True story - 3/11/2000 - client (75ish) comes in to my office and under the advice of his son wants to invest $103,000 that he will be leaving to said son (at his death) into the Janus 20 fund (He was reasonably well diversified with respect to his remaining assets). After attempting to talk him out of it and explaining all the reasons why it was a bad idea I finally told him if he was going to do it at least do it within a VA, the 2% additional expenses would not be a factor if the fund continued its stellar performance and the guarantees the annuity provided would at least provide some protection to the son should the unthinkable happen. Shortly thereafter the account was worth 81,000 told him to withdraw a portion, diversify, etc. (still would have kept the death benefit in tact) but at this point the son would have none of it and wanted to keep the investment as is until it “came back” and than sell it. Rode it all the way down to $36,000.00 (gotta love those three years). Make a long story short, client died, morning of his death son called me to liquidate and received a check, not for $42000 which was the account value at the time but for $119,200.00 - the death benefit after three years on the annuity. Sometimes the benefits well exceed the costs.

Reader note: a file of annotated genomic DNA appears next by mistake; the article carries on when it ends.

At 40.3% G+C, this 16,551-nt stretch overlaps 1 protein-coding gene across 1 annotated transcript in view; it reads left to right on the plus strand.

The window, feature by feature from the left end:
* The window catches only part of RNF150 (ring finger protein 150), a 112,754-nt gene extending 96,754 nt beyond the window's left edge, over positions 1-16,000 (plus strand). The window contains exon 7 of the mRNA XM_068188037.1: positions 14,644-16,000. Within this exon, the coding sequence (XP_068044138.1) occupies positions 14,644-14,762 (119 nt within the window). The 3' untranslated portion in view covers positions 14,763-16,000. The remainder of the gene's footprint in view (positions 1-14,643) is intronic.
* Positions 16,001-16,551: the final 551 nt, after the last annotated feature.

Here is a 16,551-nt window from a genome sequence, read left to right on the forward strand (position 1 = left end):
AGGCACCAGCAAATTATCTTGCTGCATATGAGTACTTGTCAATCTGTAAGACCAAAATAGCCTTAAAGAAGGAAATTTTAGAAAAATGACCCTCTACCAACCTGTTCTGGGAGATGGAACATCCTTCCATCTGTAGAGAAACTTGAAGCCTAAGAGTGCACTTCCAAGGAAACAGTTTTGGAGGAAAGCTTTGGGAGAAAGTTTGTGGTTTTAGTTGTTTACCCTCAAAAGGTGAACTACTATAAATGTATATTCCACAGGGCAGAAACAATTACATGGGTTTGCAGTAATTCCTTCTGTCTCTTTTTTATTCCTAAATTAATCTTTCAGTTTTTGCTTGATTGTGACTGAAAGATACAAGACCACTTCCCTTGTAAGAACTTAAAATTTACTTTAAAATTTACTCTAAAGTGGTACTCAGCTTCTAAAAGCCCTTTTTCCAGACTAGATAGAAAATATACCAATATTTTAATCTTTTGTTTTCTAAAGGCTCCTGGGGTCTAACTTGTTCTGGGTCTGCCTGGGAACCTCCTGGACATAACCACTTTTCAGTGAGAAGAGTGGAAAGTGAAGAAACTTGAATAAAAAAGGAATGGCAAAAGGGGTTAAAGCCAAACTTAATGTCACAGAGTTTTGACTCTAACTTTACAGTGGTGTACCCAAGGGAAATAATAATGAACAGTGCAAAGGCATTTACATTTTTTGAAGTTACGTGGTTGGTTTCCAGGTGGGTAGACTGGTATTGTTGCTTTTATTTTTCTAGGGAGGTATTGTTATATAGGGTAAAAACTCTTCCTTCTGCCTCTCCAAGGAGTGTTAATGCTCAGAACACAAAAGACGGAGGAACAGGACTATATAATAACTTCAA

Come on gents, CFP is a good designation and you know it. The problem with about 95% of the CFPs out there is that they don’t actually DO planning. They push product and then jump out of that very same product the following year when they realize chasing returns is a zero sum game and that they should spend more time looking at their clients and less time looking at PALtrack. Willy

WillyR Wrote: ------------------------------------------------------- > Come on gents, CFP is a good designation and you > know it. The problem with about 95% of the CFPs > out there is that they don’t actually DO planning. > They push product and then jump out of that very > same product the following year when they realize > chasing returns is a zero sum game and that they > should spend more time looking at their clients > and less time looking at PALtrack. > > Willy It may not have been apparent from my first post that I am a CFP certificant. I really didn’t want to bash CFPs…I felt it was unvoidable on AF (based on prior posts concerning CFPs).

It was not apparent: you were trying to sell us a solution without identifying the problem!!! Lol…sorry I’m just kidding. Willy

Thanks for the info mwvt9. I knew I would get something out of this CFA thing. It’s nice to know the CFA exams are worth continuing education for us. A few questions for all of you…they are very simple (you be the judge) CFP exam questions.